This started out as a quick comment over at The Beat, in reference to someone blaming retailers for dim road ahead for the recently canceled The Boys series, post-DC, because retailers will order less copies from the eventual new publisher thanks to the likelihood of lower discounts than they receive from DC.
It’s a knee-jerk response, and one I’ve made often in general reference to retailers who focus only on the Big Two, but in thinking about it, I’ve changed my mind a bit.
Marvel/DC-only retailers are like the corner bodega: they stock a basic supply of staple goods from major suppliers that are reflective of their clientele. Milk, bread, dish soap, canned goods…all from the usual suspects, or in my neighborhood, Goya. These guys aren’t Pathmark — whose inventory can vary wildly by neighborhood — and they’re certainly not Whole Foods, but they’re not trying to be, so complaining about their limited selection makes no sense at all.
Instead, the question should be why aren’t there more comics versions of Pathmark and Whole Foods — other than the obvious food=necessity, comics=luxury — and what would it take to encourage such franchises to spring forth?
Answering my own question, and thus becoming a post of its own:
There are comics versions of Pathmark and Whole Foods. They’re called bookstores, ferchrissakes! From Barnes & Noble to Borders to Shakespeare & Company, they all sell a wide selection of books (some wider than others), including graphic novels and, in some cases, even actual comic books.
The problem then lies not with direct market retailers and their often limited selections, but with comics publishers, the food equivalent of breakfast cereal, perhaps, dominated by the likes of Kellogg’s, Post and General Mills. The Kashis and Bear Nakeds and Peace Cereals — the indies of the cereal world — aren’t focused on stealing shelf space from Rice Krispies at my local bodega. They’re targeting a specific niche directly, marketing to it directly and building a demand for their product that makes the big retailers take notice.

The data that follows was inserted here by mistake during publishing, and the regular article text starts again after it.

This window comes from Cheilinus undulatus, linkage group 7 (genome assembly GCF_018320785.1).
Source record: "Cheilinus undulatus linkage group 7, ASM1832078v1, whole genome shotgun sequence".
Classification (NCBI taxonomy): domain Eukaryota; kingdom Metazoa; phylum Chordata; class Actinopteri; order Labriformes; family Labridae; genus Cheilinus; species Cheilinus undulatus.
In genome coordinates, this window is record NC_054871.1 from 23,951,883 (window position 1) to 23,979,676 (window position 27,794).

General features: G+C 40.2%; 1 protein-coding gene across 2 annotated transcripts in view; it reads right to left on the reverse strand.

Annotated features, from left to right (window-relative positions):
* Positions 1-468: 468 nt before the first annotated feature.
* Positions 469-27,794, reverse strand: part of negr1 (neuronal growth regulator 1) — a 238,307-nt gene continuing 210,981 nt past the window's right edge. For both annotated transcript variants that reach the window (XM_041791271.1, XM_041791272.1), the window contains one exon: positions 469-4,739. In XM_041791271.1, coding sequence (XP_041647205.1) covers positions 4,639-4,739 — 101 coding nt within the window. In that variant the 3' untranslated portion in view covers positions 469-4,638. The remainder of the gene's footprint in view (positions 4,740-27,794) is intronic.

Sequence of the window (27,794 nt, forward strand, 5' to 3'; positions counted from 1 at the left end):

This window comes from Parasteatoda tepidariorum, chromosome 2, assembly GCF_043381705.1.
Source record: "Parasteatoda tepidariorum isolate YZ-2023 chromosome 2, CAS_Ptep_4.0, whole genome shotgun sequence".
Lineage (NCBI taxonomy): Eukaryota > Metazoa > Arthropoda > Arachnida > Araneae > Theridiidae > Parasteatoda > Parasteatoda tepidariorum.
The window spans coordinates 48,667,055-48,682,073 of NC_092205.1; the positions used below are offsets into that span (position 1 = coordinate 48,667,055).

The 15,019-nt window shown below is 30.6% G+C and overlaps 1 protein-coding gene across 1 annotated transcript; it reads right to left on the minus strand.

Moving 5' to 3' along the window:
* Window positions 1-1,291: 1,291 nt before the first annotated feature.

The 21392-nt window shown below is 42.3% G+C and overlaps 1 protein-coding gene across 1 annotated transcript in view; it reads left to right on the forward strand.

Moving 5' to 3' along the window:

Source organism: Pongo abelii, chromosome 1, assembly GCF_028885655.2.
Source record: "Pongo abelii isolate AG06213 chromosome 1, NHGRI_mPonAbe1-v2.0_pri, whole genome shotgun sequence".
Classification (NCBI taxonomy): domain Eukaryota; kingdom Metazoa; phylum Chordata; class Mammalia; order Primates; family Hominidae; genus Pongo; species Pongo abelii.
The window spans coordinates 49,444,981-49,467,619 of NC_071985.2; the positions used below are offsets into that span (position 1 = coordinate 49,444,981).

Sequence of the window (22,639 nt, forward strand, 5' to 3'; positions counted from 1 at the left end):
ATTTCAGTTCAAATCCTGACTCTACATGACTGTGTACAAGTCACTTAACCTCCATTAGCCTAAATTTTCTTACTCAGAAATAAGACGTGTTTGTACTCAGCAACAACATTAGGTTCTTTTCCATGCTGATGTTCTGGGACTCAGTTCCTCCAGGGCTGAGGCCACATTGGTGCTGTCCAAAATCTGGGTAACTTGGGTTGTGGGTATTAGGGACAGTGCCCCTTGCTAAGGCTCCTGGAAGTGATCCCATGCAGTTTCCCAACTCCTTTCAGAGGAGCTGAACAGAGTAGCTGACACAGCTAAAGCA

In comics, the problem lies with flawed, undercapitalized business models that are overly dependent on the direct market’s non-returnability — initial orders too low? stop the presses! — while being hamstrung by its narrower-than-narrow core demographic and bass-ackwards way of doing things that doesn’t translate over to the real world.
So I’m calling for a moratorium on laying blame at your local retailer’s doorstep when you can’t find a copy of [insert indie darling here]. It’s not their fault, it’s the publisher’s fault.